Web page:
"Storm brought the first implementation of spam that linked to YouTube to deliver its message and payload," Gillis said. "Within months, the creative Storm used for its site became much more refined, including football Web sites timed to coincide with [the start of] the NFL season, and then scary screensavers around Halloween. Someone behind that gang is a marketer who understands the mass market and the consumer."

Overall, Storm contributed mightily to the flood of spam e-mail sent in 2007, which increased 100 percent over 2006, according to IronPort. That's roughly 120 billion spam messages daily, or about 20 spam e-mails per day for every person on the planet.

'Spear Phishing' and Targeted Attacks

The past year was also the first in which a good percentage of spam included the recipient's full name in the subject line. For the most part, that personalized touch was included as a means of enticing people to open junk e-mail messages touting knock-off prescription drugs or designer watches.

But nowhere was the personalization trend more evident than in this year's bumper crop of "phishing" attacks -- scams in which fraudsters use spam messages to trick people into entering their personal and financial data at fake e-commerce and banking sites. U.S. consumers lost roughly $3.2 billion to phishing scams in 2007, according to a survey by Stamford, Conn.-based research firm Gartner Inc.

In an alarming number of cases this year, phishing e-mails contained personal details about the recipients in both the salutation and body of the messages.

Such was the case with nearly a dozen separate incidents throughout 2007 in e-mails that appeared to have been sent by the Better Business Bureau, the FBI, the Federal Trade Commission, the IRS and the Treasury Department. The approach of each attack was nearly identical: Recipients were addressed by their full name in an e-mail that claimed that a complaint had been filed against the recipient and his or her employer. Recipients were asked to review the complaint by opening an attached document, which silently installed a password-stealing program when opened.

Mark Sunner, chief technology officer of MessageLabs, an e-mail security company based in New York City, said some of the attacks exclusively targeted executives at many of America's largest corporations. Sunner believes that next year scammers will actively mine social networking sites like FaceBook, LinkedIn and MySpace for even more details about recipients that they can later use in phishing and malware-related attacks.

"These attacks have become much more tailored, and phishing is becoming much more laser-focused," Sunner said. "This is the where the slightly more sinister side of social networking sites start to play a part."

Not all authors of phishing scams are after financial data. Some of this year's most insidious phishing attacks targeted companies that hold huge repositories of professional contact information, data that can be recycled and resold for use in future phishing attacks. In mid-August, Monster.com said phishers gained access to the names, e-mail addresses and resumes of more than 1.6 million job seekers. Many of those Monster.com users subsequently received targeted malware attacks via e-mail that addressed them by name and claimed to come from Monster.com.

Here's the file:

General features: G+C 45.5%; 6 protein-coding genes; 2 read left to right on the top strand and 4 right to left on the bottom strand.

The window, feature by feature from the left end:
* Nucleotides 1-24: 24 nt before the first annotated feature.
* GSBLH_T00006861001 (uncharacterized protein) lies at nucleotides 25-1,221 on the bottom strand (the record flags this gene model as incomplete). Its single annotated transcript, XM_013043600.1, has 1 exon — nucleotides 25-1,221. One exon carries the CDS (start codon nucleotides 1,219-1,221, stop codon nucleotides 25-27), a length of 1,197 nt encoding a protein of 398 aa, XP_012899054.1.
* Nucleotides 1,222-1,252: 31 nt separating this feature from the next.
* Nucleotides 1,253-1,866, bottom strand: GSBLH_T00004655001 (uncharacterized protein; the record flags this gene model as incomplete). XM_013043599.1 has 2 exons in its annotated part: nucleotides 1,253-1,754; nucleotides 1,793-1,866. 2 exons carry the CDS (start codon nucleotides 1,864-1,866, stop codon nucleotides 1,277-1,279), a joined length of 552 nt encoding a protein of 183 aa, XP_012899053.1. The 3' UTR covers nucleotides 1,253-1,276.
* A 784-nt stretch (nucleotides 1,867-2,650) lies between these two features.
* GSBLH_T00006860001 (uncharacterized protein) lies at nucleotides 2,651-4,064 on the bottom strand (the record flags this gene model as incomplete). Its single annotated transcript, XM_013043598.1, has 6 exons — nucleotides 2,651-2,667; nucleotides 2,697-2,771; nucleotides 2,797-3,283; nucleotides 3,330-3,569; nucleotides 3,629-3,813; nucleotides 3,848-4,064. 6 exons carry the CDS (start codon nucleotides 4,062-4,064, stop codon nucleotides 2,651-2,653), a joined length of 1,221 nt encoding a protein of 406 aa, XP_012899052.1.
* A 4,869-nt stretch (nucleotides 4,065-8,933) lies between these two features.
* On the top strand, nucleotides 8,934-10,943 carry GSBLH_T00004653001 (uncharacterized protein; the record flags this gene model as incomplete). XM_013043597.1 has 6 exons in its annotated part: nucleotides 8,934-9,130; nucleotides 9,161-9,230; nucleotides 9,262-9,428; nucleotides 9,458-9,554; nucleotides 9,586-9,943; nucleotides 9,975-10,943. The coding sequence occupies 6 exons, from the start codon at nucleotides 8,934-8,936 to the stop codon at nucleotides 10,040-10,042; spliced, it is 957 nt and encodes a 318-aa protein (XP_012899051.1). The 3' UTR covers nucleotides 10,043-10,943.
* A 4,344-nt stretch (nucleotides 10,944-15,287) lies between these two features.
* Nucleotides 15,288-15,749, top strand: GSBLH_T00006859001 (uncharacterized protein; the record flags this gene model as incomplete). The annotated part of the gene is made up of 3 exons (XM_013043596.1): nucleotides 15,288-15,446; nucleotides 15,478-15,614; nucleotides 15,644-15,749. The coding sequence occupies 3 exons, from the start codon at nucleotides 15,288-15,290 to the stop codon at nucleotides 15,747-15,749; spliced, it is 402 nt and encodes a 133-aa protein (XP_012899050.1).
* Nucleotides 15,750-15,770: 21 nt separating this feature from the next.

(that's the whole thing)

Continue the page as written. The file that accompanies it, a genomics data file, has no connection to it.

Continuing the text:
In November, software-as-a-service giant Salesforce.com acknowledged that phishers had made off with the contact information of its customers. Scammers later used that information to send personalized malware-laden e-mails to more than 40,000 customers of SunTrust bank, among several other financial institutions.

Dean Turner, director at Symantec Security Response, said he expects that phishers soon will begin turning their attention to spoofing the Web sites and e-mail communications of political candidates as the 2008 presidential election cycle swings into high gear.

In the 2004 presidential race, online criminals spoofed the fundraising page of Sen. John Edwards. In a separate string of incidents, credit card thieves made thousands of tiny 5-cent donations at Democratic presidential hopeful John Kerry's site to test whether stolen cards were still active.

"The opportunity for fraud is pretty rampant with [political fundraising] sites, and I think we can expect to see more scams and frauds taking advantage of that," Turner said.

Mac Attacks

Several security experts said they expect to see malware authors pursuing Mac and iPhone users in 2008, in part because of the growing popularity of the Apple product line makes it a potentially more attractive and lucrative target. In a survey published this month by research firm ChangeWave, 29 percent of consumers polled said they planned to buy a Mac over the next 90 days. Apple currently holds about seven percent of the U.S. consumer computer market, according to research firm IDC.

In September, security experts warned that a new piece of malware which previously only targeted Windows users had been redesigned to infect Mac systems as well. Disguised as a "video codec" supposedly needed to view copy-protected online media, "Trojan.DNSChanger" silently alters the computer's settings in such a way that if the victim types "www.paypal.com," the attackers could route the victim to a fake PayPal Web site set up to steal their personal and financial data.

Researchers from Sunbelt Software and anti-virus maker McAfee have tracked multiple Web site attacks that employed the Trojan, which is thought to be written by the same group behind the "Zlob" Trojan, one of 2007 most prolific families of malicious software.

"The interesting thing is that this DNSChanger for Mac was produced by people who really know how to write malware," said Dave Marcus, security research and communications manager for McAfee AVERT Labs. "This takes us to a level of professionalization that we haven't yet seen in the Mac world."